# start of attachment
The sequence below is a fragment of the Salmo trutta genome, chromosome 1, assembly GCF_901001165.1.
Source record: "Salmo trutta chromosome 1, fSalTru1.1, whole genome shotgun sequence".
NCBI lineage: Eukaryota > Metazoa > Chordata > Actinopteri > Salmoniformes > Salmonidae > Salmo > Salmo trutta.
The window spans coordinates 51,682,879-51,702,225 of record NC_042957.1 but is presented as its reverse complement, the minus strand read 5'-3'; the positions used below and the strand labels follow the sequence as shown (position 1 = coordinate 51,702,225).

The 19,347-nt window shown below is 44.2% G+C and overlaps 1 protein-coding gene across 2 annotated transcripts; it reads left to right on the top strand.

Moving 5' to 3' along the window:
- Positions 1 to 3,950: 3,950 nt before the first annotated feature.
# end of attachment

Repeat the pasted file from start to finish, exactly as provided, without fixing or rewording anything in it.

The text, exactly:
The sequence below is a fragment of the Salmo trutta genome, chromosome 1, assembly GCF_901001165.1.
Source record: "Salmo trutta chromosome 1, fSalTru1.1, whole genome shotgun sequence".
NCBI lineage: Eukaryota > Metazoa > Chordata > Actinopteri > Salmoniformes > Salmonidae > Salmo > Salmo trutta.
The window spans coordinates 51,682,879-51,702,225 of record NC_042957.1 but is presented as its reverse complement, the minus strand read 5'-3'; the positions used below and the strand labels follow the sequence as shown (position 1 = coordinate 51,702,225).

The 19,347-nt window shown below is 44.2% G+C and overlaps 1 protein-coding gene across 2 annotated transcripts; it reads left to right on the top strand.

Moving 5' to 3' along the window:
- Positions 1 to 3,950: 3,950 nt before the first annotated feature.